Robotics and Medical Marijuana — A Joint Venture

Acceptance for medical marijuana as a legit pharmaceutical treatment is on the rise — and so is the budding industry of pot disensaries.

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Acceptance for medical marijuana as a legit pharmaceutical treatment is on the rise — and so is the budding industry of pot dispensaries.

But even as marijuana becomes less of a fringe nutraceutical and more of an everyday medical treatment, doctors’ and patients’ understanding about which of the nearly 5,000 strains of cannabis will best help their symptoms is often a bit hazy.

This is where Potbotics comes in.

A startup company that’s found a unique niche in the exploding cannabis industry, Potbotics uses robotic technology to bring medical marijuana use into a new era of high-tech pharma. Their signature product, PotBot, is a robotic kiosk that gives patients a cannabis strain recommendation for treatment by using algorithms based on scientific data, crowd-sourced reviews and store inventory.

Along with PotBot, the company is also in the final testing phase of two other products, including BrianBot, which, according to the company: “…uses an EEG (electroencephalography) helmet that allows general practitioners to capture brain waves and analyze a patient’s neural response to cannabinoid stimulants so that the right strain and cannabinoid level can be recommended.”

While Potbotics’ technology aims to solve everyday issues for medical marijuana users, the company’s CEO, David Goldstein, says they also have a bigger goal: making cannabis more accepted in the medical community.

In this exclusive interview, Goldstein talks shop on the future of cannabis, and how a sudden health problem in his family inspired him to quit his day job and leap into world of medical marijuana.

Where did you get the idea for Potbotics?
My background is in marketing, so I wasn’t in the cannabis industry. But from a personal standpoint, I saw it benefit to one of my family members. My grandmother had cancer and she had surgery on her knee that required her to take some strong opioids, which reduced the quality of her life. So I started doing a lot of research, and I saw that as a supplement, marijuana could reduce her symptoms. I started looking at the cannabis industry to see what other claims were made.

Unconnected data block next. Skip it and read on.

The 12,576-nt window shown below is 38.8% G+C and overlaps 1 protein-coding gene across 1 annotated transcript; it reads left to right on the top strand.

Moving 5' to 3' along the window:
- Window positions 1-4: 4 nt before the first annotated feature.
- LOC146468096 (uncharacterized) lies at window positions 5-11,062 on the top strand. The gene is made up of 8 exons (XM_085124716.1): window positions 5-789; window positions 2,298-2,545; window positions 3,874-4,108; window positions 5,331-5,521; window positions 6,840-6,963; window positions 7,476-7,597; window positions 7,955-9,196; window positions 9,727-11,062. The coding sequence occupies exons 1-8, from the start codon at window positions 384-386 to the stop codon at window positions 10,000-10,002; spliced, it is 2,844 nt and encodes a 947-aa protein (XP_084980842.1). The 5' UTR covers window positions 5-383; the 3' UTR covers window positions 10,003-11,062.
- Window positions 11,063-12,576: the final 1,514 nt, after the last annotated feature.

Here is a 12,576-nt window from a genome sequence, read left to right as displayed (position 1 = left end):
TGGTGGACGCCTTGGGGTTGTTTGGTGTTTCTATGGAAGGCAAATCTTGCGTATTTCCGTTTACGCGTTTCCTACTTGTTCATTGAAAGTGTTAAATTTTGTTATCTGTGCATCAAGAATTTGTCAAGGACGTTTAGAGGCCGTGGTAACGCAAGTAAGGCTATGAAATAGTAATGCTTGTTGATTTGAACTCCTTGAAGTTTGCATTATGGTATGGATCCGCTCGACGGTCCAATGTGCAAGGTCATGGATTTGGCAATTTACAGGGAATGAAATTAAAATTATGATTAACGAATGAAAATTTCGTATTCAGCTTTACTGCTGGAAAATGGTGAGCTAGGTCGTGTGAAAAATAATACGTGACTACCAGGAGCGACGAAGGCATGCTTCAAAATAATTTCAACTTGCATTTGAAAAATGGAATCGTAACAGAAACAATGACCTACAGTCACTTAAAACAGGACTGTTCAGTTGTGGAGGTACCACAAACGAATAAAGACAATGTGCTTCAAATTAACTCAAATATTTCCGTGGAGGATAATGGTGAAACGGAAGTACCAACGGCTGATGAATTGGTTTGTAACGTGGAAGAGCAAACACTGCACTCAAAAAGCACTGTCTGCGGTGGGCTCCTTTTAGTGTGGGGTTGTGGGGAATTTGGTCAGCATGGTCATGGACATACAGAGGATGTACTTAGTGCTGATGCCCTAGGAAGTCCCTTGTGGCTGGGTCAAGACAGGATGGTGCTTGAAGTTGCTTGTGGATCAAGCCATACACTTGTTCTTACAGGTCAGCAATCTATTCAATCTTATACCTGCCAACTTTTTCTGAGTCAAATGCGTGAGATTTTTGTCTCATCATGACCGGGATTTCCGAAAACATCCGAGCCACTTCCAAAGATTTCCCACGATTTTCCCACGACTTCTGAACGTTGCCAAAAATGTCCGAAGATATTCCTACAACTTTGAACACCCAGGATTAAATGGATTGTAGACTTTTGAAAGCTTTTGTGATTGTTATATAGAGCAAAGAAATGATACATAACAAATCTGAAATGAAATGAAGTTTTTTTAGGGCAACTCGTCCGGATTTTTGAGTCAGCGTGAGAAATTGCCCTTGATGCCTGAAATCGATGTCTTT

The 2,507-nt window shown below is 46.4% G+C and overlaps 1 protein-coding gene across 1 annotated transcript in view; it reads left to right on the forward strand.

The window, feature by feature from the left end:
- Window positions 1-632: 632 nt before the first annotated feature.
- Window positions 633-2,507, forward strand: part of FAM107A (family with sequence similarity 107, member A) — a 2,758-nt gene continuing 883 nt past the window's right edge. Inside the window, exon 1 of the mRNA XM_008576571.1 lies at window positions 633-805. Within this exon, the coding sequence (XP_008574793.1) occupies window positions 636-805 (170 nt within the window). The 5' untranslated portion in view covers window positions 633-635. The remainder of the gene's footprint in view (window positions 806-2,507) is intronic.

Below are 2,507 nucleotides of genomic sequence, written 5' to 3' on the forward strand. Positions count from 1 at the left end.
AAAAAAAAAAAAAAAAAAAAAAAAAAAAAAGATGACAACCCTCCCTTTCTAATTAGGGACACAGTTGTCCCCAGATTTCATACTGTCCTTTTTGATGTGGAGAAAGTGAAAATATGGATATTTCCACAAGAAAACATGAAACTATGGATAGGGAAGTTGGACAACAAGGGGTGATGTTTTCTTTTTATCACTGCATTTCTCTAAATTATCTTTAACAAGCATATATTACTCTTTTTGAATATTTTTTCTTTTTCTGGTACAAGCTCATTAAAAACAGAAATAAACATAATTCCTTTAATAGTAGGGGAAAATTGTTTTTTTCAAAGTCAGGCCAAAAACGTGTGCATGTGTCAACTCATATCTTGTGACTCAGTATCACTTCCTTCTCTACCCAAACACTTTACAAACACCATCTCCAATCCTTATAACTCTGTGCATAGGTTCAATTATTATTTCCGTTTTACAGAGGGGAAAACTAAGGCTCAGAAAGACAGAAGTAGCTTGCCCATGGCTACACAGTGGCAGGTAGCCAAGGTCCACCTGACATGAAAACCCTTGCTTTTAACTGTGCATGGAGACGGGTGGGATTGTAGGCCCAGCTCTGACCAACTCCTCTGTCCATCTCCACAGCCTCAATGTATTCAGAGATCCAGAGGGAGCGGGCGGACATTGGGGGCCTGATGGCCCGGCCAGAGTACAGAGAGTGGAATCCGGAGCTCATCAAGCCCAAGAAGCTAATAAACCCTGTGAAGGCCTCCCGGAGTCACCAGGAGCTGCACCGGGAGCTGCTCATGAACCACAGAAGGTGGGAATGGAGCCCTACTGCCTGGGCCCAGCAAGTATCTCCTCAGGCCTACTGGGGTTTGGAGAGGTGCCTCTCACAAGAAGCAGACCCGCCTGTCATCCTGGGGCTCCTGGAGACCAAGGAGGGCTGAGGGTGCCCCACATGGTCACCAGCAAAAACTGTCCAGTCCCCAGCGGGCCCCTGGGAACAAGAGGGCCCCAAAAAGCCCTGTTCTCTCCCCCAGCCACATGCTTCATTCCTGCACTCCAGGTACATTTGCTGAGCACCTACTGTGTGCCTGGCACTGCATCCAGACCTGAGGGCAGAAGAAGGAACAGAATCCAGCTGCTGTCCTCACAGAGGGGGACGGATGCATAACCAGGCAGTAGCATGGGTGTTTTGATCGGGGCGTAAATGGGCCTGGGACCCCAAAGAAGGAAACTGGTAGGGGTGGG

[Potbotics] is now a father-son company. My dad has a degree in math and was working at NYU doing cognitions testing for patients with Alzheimer’s. While he was doing that research, I came to him with the ambitious goal: I said, ‘You’re doing all these great things to quantify cognitions and I wonder if there was a way to do that with cannabis?’

Why is the technology so important in this industry?
Doctors give you general recommendations, meaning that they can see who medical marijuana would benefit. But then it’s up the dispensaries for the other side of the equation, and the people who work there are not certified in any way to give these recommendations.

The industry is based on ‘strain name’ but that is just marketing and branding — it doesn’t mean anything for medical benefits. So even if patients find a strain is benefitting them, if it’s pulled from the shelves then they’re back in that trial-and-error process. So rather than recommend a strain name outright, we recommend a cannabinoid level — a naturally occurring molecule in marijuana with a specific medical value.

Which ailments do you see cannabis treating the most?
It really runs across the gamut. So if someone’s going through chemo, we’re seeing great results with treating their side effects. It can also treat concussions and epilepsy.

How is the company perceived by the medical community? 
What’s interesting is that a lot of doctors tell me they believe in medical marijuana but they would never put their reputations on the line by saying that. I think that’ll change as marijuana goes from schedule 1 to schedule 2 drug. And the federal government actually opens a patent on some of the health benefits on these cannabinoids. As more and more studies come out that helps validate this, I think the culture will change.

How big do you see the medical marijuana industry becoming in the US? 
There are some bold estimates out there — and it’s growing rapidly as states adopt more laws to legalize it. One study said by 2020 the medical cannabis industry will at least $8 billion industry. Many people see it outpacing the NFL and the smartphone industry.

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